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BOXING.. The Art of Manual Defence; or, System of Boxing: Perspicuously Explained in a Series of Lessons, and Illustrated by Plates. By a Pupil both of Humphreys and Mendoza.1789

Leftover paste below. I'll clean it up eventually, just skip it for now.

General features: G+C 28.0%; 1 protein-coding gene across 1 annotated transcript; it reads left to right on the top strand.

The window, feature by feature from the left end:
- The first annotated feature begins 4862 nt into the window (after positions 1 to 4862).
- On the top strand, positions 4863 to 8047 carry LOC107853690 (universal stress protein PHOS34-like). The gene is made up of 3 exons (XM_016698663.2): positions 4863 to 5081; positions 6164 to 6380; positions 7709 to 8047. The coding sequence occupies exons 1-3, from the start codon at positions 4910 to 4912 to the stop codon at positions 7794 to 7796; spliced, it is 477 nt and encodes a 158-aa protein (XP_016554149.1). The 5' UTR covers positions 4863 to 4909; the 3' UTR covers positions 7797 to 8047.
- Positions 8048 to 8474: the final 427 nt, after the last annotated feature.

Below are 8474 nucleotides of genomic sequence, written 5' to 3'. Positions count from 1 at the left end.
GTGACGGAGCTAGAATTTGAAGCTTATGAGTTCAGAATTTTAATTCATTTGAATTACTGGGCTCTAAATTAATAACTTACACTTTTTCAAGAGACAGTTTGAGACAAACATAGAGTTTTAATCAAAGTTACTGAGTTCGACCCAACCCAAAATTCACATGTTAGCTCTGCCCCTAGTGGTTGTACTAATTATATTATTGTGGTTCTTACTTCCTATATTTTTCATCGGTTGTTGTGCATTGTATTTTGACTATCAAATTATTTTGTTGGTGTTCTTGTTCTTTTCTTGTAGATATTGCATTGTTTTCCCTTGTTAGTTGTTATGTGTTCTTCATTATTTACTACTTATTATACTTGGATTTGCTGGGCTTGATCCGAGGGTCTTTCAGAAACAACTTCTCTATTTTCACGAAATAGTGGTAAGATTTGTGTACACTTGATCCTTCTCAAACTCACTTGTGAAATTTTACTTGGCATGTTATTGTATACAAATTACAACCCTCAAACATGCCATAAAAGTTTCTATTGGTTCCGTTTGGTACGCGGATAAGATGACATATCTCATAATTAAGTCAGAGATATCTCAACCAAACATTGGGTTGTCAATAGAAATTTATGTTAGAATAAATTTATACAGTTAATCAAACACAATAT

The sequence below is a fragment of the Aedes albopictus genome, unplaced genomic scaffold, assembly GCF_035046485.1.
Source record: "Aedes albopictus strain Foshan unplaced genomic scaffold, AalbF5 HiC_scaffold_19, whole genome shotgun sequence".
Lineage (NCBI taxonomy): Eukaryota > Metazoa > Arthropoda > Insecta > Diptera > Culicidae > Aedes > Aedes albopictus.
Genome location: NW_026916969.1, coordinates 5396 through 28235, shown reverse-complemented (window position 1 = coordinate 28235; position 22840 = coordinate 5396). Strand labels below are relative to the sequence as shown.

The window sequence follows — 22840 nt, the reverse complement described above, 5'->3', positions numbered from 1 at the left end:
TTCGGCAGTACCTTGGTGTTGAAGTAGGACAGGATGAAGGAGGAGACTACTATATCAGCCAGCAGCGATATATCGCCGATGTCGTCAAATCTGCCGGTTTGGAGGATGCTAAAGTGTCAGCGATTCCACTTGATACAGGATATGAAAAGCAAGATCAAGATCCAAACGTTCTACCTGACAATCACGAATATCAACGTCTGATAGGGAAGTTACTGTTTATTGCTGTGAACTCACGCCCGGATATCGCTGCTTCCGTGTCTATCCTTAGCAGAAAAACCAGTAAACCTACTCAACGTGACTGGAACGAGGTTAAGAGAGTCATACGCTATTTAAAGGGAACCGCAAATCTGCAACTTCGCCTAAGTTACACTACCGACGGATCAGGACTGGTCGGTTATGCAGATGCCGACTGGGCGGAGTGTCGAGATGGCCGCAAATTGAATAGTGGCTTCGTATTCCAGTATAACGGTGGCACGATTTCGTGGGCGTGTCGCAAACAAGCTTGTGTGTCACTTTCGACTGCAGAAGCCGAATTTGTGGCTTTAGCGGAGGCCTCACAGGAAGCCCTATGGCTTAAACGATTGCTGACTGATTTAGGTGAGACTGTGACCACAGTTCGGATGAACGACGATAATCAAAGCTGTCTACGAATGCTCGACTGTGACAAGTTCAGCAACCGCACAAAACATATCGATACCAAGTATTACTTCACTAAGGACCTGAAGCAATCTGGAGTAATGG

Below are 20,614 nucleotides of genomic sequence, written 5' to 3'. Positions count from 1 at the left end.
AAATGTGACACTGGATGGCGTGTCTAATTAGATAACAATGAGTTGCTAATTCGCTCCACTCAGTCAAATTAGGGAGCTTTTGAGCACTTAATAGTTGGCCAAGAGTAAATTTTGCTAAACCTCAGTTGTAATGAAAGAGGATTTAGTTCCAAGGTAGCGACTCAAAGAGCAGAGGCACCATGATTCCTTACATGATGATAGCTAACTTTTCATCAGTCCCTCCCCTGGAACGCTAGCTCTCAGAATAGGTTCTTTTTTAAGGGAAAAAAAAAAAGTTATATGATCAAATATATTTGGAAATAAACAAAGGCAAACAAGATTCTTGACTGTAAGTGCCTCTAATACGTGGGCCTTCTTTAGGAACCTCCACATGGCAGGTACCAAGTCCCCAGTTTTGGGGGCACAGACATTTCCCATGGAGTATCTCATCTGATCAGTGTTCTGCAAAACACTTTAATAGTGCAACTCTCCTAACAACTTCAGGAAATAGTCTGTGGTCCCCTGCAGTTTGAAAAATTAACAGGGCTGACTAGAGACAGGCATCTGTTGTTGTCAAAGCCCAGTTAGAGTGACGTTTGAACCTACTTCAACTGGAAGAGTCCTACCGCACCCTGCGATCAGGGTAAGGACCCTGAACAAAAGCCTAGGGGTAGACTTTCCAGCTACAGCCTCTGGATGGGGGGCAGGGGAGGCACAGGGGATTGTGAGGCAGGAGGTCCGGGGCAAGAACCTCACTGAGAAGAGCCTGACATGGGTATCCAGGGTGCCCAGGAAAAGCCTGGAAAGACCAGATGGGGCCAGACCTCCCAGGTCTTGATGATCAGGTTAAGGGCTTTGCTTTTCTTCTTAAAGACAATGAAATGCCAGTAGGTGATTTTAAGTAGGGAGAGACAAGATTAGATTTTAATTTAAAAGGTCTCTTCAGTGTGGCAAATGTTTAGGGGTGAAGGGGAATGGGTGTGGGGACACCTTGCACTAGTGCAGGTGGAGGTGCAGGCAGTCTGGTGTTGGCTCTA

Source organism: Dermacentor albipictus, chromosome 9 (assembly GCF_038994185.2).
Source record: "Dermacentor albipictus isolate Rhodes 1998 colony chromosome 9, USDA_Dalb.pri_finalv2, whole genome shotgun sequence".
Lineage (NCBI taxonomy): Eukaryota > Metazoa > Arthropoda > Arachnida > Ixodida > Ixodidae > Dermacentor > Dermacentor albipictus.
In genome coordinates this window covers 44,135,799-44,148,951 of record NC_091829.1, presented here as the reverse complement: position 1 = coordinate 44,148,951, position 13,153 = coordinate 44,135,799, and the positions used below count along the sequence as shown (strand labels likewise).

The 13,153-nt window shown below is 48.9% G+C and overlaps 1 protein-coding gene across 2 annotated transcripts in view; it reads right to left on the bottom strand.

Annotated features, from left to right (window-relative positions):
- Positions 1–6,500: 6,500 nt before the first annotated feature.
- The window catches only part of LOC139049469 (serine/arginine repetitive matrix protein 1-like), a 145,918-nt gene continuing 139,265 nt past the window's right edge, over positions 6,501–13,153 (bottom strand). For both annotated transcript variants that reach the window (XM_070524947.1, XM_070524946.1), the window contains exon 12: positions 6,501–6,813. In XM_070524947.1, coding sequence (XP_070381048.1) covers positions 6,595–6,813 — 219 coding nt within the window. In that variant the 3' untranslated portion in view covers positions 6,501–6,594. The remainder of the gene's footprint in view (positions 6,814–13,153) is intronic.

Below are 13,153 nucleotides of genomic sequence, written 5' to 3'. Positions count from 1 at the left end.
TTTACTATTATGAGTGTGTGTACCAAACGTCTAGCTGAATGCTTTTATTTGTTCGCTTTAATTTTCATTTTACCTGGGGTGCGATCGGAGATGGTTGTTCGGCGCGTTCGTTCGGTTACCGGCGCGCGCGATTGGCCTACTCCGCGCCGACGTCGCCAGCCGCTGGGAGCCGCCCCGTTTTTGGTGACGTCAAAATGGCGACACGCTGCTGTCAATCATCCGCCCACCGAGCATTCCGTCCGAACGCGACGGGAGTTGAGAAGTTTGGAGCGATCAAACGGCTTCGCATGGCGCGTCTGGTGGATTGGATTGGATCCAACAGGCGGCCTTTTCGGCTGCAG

London: Printed for G. Kearsley, Second edition, 12mo, xxxv, [1, blank], 133, [11, index]pp., with half-title, engraved frontispiece and nine additional full-page engravings showing two boxers fighting (perhaps Dan Mendoza and Richard Humphries), demonstrating the various boxing techniques taught in the text, some light off-setting, a few pages have been trimmed up to the text, especially at the fore-edge, but with no loss, early paper endpapers, nicely bound in full calf, hand sewn headbands, hand tooled edges, hand lettered spine. The author of this guide indicates he seeks to appeal specifically to the gentleman wanting to protect himself from 'the insolence so peculiar to the manners of the lower order of people in this country.' But he has special advice for professional practitioners of the pugilistic art, with hints for preparing for a scheduled fight which include taking 'a pint of best red wine mulled, with a tablespoonful of brandy' on the morning itself. This manual was written at an important juncture in the sport, and focuses on two practitioners who impelled boxing forward greatly - Daniel Mendoza and Richard "The Gentleman Boxer" Humphries, who famously fought three bare-knuckle bouts between 1788 and 1790 (the third of which was the first time spectators were charged an entry-payment to a sporting event). Before Mendoza, boxers generally stood still and merely swapped punches. Mendoza's 'scientific style' consisted of more than simply battering opponents into submission and included much defensive movement. He developed an entirely new style of boxing, incorporating such defensive strategies as what he called 'side-stepping,' moving around, ducking, blocking, and generally avoiding punches. At the time, this was revolutionary, and Mendoza was able to overcome much heavier opponents as a result of this new style. Though he stood only five feet seven inches and weighed only 160 pounds, Mendoza was England's sixteenth Heavyweight Champion from 1792 to 1795, and is the only middleweight to ever win the Heavyweight Championship of the World. Mendoza helped transform the popular English stereotype of a Jew from a weak, defenceless person into someone deserving of respect. He is said to have been the first Jew to talk to the King, George III. Mendoza was second for Tom Molineaux, a freed Virginia slave, in his fights. In 1789 - the year this book was issued in London - he opened his own boxing academy there. Hartley, 1578; Extremely rare, ESTC locates a single copy of the first edition at Yale which is tentatively dated 1784, and two copies of this second edition (British Library and Yale).

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